Caring for the Star of Your Survival Gear

Posted by Leighton Taylor on

Photo by Mike Petrucci. Used under Creative Commons.

The star of the show when you’re in a survival situation is not your shoes or your axe or your paracord. The star of the show (in my humble opinion) is your survival knife. Think about it. From batoning wood to skinning game to spearing or chopping or as protection, a survival knife is wonderfully multifunctional, and really, essential to a lot of outdoor tasks. Fortunately, survival knives can usually take on loads of well-meaning abuse without breaking, but this does not mean that you shouldn’t take care of them. In the same way that you will always take care of your parents because they took care of you growing up, you really ought to take care of your knife so it can continue to take care of you! (Alright, so your parents might be worth a little more than your knife, but you know what I mean.) So, how should you take care of your ever-faithful survival knife? Here are a few tips.

Tips for Survival Knife Care:

Always keep it clean. 

Your knife won’t live forever, but making sure that you keep it clean will definitely lengthen its lifespan. Keeping it clean will also keep any harmful bacteria that you may have picked up in the wild from being preserved on your blade. No, this doesn’t mean that you have to intensely clean your knife after each and every task you do. Just make it a habit to wipe your survival knife down before you put it back in your sheath. When you are cleaning your survival knife, make sure to use just a little bit of soap and running water to clean both the blade and the handle.

 

Photo by Arek Olek. Used under Creative Commons

What should you check for when cleaning it? 

  • Make sure there’s no dirt or sap on the blade.
  • Dry both the handle and the blade thoroughly.
  • Check again for moisture, then put it back in its sheath. (Any moisture left on the sheath could lead to rust.)

If your survival knife is made of stainless steel, avoid putting your fingers on the blade because the acid from your fingertips could lead to corrosion. One thing you should never do when cleaning your knife is to use anything abrasive to get the dirt off. This can irreparably damage your knife consequently leaving you with no tool when you just might need it the most.

Keep it lightly oiled.

Oil your survival knife's blade regularly to prevent friction. A small amount of oil can also protect the blade from rust. Lubricating oils such as household oil or oil that can be bought in local hardware stores and firearm supply stores are your best option. Some good brands include Dri-Lube and 3-in-one. You can also opt to use some WD-40 but stay away from motor oil. When oiling your knife, remember to only use a small amount. Also, don't use the oil on the handle if it's made of rubber. This will make it too slippery for your hands which could mean accidentally cutting off your fingers.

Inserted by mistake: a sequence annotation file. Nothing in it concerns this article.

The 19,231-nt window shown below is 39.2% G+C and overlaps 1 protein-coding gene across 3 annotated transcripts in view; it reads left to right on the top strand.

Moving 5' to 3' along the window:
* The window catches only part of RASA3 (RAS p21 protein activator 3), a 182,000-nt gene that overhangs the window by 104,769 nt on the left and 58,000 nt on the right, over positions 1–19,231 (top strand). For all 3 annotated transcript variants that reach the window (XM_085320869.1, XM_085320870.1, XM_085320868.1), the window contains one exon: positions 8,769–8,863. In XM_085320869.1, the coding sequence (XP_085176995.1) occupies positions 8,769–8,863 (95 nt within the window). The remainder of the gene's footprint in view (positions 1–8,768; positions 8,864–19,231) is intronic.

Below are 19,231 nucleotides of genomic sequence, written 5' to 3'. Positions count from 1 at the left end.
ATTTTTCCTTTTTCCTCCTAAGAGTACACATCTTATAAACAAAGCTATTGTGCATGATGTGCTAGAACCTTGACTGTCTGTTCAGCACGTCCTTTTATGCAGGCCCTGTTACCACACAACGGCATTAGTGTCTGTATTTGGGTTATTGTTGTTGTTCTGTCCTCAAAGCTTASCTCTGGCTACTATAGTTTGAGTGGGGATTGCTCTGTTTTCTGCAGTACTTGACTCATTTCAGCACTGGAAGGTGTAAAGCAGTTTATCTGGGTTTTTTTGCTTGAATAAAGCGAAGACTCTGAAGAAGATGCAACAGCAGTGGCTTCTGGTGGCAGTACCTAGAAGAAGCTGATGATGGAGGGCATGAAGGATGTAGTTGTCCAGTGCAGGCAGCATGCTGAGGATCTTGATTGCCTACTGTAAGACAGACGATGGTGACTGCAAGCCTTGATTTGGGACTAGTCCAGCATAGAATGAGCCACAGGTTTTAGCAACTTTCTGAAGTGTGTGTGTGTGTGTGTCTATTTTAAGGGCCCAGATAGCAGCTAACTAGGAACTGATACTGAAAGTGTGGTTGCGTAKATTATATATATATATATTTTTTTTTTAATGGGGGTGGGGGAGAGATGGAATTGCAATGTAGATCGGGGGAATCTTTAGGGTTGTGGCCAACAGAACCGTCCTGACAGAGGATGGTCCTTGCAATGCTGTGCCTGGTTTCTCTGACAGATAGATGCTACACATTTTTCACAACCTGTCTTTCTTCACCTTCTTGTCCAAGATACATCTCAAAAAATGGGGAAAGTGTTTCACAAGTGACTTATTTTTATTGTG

Keep it sharp.

While it’s true that a dull knife is better than no knife, even the best survival knife is not really of much use to you if it isn’t sharp--not to mention the fact that a dull knife can actually be a danger to you or to anyone else who uses it. With a dull knife, you're going to have to exert more pressure on it to get it to perform to the same standard as a sharp one. All that extra pressure makes the knife more difficult to control and can cause your fingers injury or even slip through your hands and hurt someone nearby.

 

Photo by Beverly & Pack. Used under Creative Commons

Since keeping your knife sharp is extremely important, you should learn how to sharpen it yourself. This is an invaluable skill that you may find yourself in need of should you suddenly be in a survival situation with no expert knife sharpener in sight. If you're a bit leery of doing it yourself while you're learning, you can find professionals that will be happy to do it for you for a fee. Whichever option you do go for, just make sure you do get your knife regularly sharpened.

Store it in a dry place.

When your knife isn’t hanging out in your pocket or you boot, it’s best to keep it in a humidity-free environment to keep moisture from getting to it. This means that as much as you might love your sexy leather sheath, you shouldn't leave your knife inside of it if you're going to be storing it for a long time. Leather can attract moisture and the chemicals in the leather can also damage the blade. To keep your survival knife safe while in storage, you'll need to wrap it with paper, place it inside a plastic bag with desiccant, and then put it in a cool, dry place. Some outdoorsmen recommend oiling it lightly before wrapping it to add an additional layer of protection against rust.

Whether you spent a fortune on what you deemed the best survival knife out there or got your knife real cheap, it doesn’t matter. A good knife will take care of you as long as you take care of it. With just a little bit of effort, you can keep your survival knife at your side for a very long time.

Survival knives

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